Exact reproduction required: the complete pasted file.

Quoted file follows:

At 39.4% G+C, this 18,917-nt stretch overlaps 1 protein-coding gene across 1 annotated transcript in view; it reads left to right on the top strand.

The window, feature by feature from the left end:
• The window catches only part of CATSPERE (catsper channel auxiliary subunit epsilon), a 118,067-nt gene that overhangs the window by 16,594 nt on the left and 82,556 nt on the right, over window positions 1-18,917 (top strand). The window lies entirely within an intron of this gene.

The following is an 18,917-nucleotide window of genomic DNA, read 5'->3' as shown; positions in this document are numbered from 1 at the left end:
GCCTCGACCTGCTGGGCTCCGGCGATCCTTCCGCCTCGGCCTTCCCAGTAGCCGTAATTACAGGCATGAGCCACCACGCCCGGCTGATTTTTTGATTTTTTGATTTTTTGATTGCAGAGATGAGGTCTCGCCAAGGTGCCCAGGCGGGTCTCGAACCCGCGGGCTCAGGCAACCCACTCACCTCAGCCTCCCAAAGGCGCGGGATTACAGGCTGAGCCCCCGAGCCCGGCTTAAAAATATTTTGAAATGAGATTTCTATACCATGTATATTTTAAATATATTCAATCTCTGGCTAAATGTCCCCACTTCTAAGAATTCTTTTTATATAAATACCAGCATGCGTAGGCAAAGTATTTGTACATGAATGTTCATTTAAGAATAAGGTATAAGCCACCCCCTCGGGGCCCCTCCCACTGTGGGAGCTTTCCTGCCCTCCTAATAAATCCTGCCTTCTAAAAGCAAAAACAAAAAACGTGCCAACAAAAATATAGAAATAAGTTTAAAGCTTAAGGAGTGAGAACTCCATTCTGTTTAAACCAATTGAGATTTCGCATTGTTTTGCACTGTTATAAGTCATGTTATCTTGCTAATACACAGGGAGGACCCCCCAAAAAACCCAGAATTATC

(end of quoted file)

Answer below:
At 39.4% G+C, this 18,917-nt stretch overlaps 1 protein-coding gene across 1 annotated transcript in view; it reads left to right on the top strand.

The window, feature by feature from the left end:
• The window catches only part of CATSPERE (catsper channel auxiliary subunit epsilon), a 118,067-nt gene that overhangs the window by 16,594 nt on the left and 82,556 nt on the right, over window positions 1-18,917 (top strand). The window lies entirely within an intron of this gene.

The following is an 18,917-nucleotide window of genomic DNA, read 5'->3' as shown; positions in this document are numbered from 1 at the left end:
GCCTCGACCTGCTGGGCTCCGGCGATCCTTCCGCCTCGGCCTTCCCAGTAGCCGTAATTACAGGCATGAGCCACCACGCCCGGCTGATTTTTTGATTTTTTGATTTTTTGATTGCAGAGATGAGGTCTCGCCAAGGTGCCCAGGCGGGTCTCGAACCCGCGGGCTCAGGCAACCCACTCACCTCAGCCTCCCAAAGGCGCGGGATTACAGGCTGAGCCCCCGAGCCCGGCTTAAAAATATTTTGAAATGAGATTTCTATACCATGTATATTTTAAATATATTCAATCTCTGGCTAAATGTCCCCACTTCTAAGAATTCTTTTTATATAAATACCAGCATGCGTAGGCAAAGTATTTGTACATGAATGTTCATTTAAGAATAAGGTATAAGCCACCCCCTCGGGGCCCCTCCCACTGTGGGAGCTTTCCTGCCCTCCTAATAAATCCTGCCTTCTAAAAGCAAAAACAAAAAACGTGCCAACAAAAATATAGAAATAAGTTTAAAGCTTAAGGAGTGAGAACTCCATTCTGTTTAAACCAATTGAGATTTCGCATTGTTTTGCACTGTTATAAGTCATGTTATCTTGCTAATACACAGGGAGGACCCCCCAAAAAACCCAGAATTATC